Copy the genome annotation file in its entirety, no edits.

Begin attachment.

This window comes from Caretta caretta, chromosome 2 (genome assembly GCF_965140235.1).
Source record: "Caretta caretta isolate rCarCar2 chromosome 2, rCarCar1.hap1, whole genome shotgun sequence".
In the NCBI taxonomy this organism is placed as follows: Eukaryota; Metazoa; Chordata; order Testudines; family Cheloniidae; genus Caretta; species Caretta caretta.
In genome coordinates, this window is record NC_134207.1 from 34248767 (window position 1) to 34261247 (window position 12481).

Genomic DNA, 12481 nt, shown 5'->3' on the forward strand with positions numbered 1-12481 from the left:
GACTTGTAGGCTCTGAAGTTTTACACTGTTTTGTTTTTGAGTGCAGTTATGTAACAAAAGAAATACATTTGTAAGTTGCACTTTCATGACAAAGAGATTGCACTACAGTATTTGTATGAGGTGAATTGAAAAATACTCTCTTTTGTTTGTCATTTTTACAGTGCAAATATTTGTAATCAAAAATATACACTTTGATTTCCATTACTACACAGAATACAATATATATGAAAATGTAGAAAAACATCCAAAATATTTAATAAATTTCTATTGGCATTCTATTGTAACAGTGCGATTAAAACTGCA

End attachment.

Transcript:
This window comes from Caretta caretta, chromosome 2 (genome assembly GCF_965140235.1).
Source record: "Caretta caretta isolate rCarCar2 chromosome 2, rCarCar1.hap1, whole genome shotgun sequence".
In the NCBI taxonomy this organism is placed as follows: Eukaryota; Metazoa; Chordata; order Testudines; family Cheloniidae; genus Caretta; species Caretta caretta.
In genome coordinates, this window is record NC_134207.1 from 34248767 (window position 1) to 34261247 (window position 12481).

Genomic DNA, 12481 nt, shown 5'->3' on the forward strand with positions numbered 1-12481 from the left:
GACTTGTAGGCTCTGAAGTTTTACACTGTTTTGTTTTTGAGTGCAGTTATGTAACAAAAGAAATACATTTGTAAGTTGCACTTTCATGACAAAGAGATTGCACTACAGTATTTGTATGAGGTGAATTGAAAAATACTCTCTTTTGTTTGTCATTTTTACAGTGCAAATATTTGTAATCAAAAATATACACTTTGATTTCCATTACTACACAGAATACAATATATATGAAAATGTAGAAAAACATCCAAAATATTTAATAAATTTCTATTGGCATTCTATTGTAACAGTGCGATTAAAACTGCA